U.S. presidential election 2016 causes major stress on people across the nation

WASHINGTON, U.S. - With just two weeks to go before the all crucial U.S. Presidential elections, some Americans are enjoying the hype that has come with the ongoing election season - however, a ...


• Democrat or Republican? Get ready for the stress!

• Increasing levels of stress directly proportional to the ongoing election

• 52 percent Americans are stressed courtesy of the election

WASHINGTON, U.S. - With just two weeks to go before the all crucial U.S. Presidential elections, some Americans are enjoying the hype that has come with the ongoing election season - however, a recent survey by the American Psychological Association has revealed that not everyone is happy. 

According to the survey, the elections have in fact created major cause amongst Americans.

The survey found that for 52 percent of Americans aged 18 years and older, the elections were anywhere between somewhat to very significant source of stress. For 38 percent of respondents, political and cultural discussions on the social media were aggravating the stress.

Further, the survey pointed out that Americans are stressed irrespective of their favourite candidate. Some of the key reasons highlighted in the survey were the controversial debates and the hate speech on social media.

In an official statement, Lynn Bufka, Executive Director for Practice Research and Policy at the American Psychological Association said that arguments, stories, images and video about the election on the social media that were factual, hostile and inflammatory increased stress levels.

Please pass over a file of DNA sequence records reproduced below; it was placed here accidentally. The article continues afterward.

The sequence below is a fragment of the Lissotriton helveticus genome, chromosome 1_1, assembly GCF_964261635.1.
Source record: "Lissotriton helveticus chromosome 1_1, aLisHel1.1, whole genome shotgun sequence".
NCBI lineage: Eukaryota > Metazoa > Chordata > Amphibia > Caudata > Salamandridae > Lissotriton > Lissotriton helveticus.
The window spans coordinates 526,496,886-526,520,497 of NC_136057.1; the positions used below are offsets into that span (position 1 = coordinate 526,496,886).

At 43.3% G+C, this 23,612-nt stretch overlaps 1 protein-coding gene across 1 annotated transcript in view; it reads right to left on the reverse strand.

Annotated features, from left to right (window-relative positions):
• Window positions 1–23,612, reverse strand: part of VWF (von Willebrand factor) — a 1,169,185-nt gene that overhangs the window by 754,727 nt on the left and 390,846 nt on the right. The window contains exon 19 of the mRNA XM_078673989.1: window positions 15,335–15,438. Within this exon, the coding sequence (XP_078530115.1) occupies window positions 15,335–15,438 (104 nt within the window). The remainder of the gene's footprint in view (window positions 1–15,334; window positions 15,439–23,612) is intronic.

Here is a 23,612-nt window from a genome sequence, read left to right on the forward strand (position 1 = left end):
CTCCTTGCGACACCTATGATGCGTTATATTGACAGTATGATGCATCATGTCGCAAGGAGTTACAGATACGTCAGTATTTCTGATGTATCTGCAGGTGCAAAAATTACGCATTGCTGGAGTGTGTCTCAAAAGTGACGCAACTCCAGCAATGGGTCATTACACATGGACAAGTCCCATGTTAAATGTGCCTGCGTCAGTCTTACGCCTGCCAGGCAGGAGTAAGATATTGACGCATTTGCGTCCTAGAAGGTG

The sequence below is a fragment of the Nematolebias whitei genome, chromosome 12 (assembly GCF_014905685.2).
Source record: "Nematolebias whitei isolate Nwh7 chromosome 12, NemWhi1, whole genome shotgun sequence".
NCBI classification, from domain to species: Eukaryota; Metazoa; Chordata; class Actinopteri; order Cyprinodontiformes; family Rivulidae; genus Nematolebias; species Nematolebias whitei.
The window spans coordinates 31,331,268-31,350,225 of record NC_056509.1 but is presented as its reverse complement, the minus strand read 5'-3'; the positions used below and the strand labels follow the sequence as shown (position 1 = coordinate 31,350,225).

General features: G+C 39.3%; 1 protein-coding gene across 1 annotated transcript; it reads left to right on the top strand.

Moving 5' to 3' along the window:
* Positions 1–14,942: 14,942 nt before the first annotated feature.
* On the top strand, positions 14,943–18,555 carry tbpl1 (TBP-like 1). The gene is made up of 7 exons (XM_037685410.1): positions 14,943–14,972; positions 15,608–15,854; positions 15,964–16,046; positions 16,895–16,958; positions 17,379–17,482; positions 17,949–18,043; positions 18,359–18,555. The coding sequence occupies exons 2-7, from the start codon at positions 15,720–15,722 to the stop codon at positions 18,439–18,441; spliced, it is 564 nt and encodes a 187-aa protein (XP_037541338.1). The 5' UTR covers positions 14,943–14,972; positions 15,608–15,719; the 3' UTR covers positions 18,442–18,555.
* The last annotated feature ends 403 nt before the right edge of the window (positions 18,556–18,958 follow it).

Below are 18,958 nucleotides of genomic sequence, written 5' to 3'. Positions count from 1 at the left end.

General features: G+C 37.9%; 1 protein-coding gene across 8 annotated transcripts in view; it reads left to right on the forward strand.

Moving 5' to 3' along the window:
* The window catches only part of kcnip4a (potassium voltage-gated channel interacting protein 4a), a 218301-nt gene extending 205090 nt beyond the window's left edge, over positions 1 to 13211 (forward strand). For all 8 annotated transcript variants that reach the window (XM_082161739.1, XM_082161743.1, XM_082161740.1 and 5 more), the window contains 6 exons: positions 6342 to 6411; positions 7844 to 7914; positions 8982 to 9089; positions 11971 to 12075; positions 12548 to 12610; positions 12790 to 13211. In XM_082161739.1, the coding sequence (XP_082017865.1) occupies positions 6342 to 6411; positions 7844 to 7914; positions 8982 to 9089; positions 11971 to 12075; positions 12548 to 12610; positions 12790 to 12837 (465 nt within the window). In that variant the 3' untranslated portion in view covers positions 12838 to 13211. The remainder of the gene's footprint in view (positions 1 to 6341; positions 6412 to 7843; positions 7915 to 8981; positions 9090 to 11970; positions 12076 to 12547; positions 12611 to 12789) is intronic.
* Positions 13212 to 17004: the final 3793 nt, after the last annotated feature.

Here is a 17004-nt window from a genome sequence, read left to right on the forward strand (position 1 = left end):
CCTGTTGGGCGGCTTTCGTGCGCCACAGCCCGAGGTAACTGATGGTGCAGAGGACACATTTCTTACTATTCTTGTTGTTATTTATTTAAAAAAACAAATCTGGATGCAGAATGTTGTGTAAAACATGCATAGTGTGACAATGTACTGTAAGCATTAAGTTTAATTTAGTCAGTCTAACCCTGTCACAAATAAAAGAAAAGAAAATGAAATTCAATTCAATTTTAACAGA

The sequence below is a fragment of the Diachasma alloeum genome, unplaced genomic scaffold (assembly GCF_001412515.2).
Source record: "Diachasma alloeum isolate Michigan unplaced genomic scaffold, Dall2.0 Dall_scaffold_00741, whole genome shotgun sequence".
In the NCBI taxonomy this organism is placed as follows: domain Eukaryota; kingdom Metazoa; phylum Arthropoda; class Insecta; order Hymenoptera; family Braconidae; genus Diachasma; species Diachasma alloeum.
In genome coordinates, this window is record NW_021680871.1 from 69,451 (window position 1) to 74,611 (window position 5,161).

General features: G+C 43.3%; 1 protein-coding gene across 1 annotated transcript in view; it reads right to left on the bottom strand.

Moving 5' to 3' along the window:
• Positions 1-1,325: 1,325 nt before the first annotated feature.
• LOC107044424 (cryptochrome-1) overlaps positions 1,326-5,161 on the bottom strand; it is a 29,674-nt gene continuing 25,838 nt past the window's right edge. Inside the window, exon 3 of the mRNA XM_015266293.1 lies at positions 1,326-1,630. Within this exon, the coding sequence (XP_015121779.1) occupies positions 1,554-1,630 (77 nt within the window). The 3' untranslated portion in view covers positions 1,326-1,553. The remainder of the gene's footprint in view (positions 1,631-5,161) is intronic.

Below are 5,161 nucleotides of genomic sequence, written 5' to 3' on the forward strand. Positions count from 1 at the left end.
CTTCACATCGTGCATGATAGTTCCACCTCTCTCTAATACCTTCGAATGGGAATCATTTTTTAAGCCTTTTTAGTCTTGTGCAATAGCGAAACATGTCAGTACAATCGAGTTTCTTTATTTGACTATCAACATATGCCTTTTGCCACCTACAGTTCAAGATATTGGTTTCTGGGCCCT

“That ‘very large percentage’ puts the election on par with other stress-inducing topics, such as money, work and the economy,” said Vaile Wright, a clinical psychologist and director of research and special projects at the APA. 

It pointed out that amongst all those who participated in the survey, people who used social media were more likely to be stressed by the elections.

The online survey conducted by the association with the Harris Poll between August 5 and August 31 was posted in English and Spanish and polled over 3,500 adults aged 18 and older.

Vaile Wright, a clinical psychologist and director of research and special projects at the APA said, “I think it’s clear that this election is causing significant amounts of stress for Americans. The nature of the campaigns have been very antagonistic and filled with a lot of angry, negative rhetoric. Making matters worse is that each candidate's supporters are more polarised than ever, possibly because the candidates themselves are particularly polarising with very high negative ratings. We think there is a lot of worry and fear about the future if the candidate that you don’t support ends up winning. All of this is happening within the context of a Congress that’s at its all-time lowest approval rating. All those factors combine to deteriorate the public’s confidence in their government and the future. And that, of course, creates a lot of stress and anxiety.”

Experts have advised people to stay away from the ‘election stress’ by restricting themselves from the quantity of news surrounding the elections and concentrating on the quality, by having healthy political discussions with people who have sound information of the ongoing elections.

The presidential election 2016 is scheduled to be held on November 8. 

 

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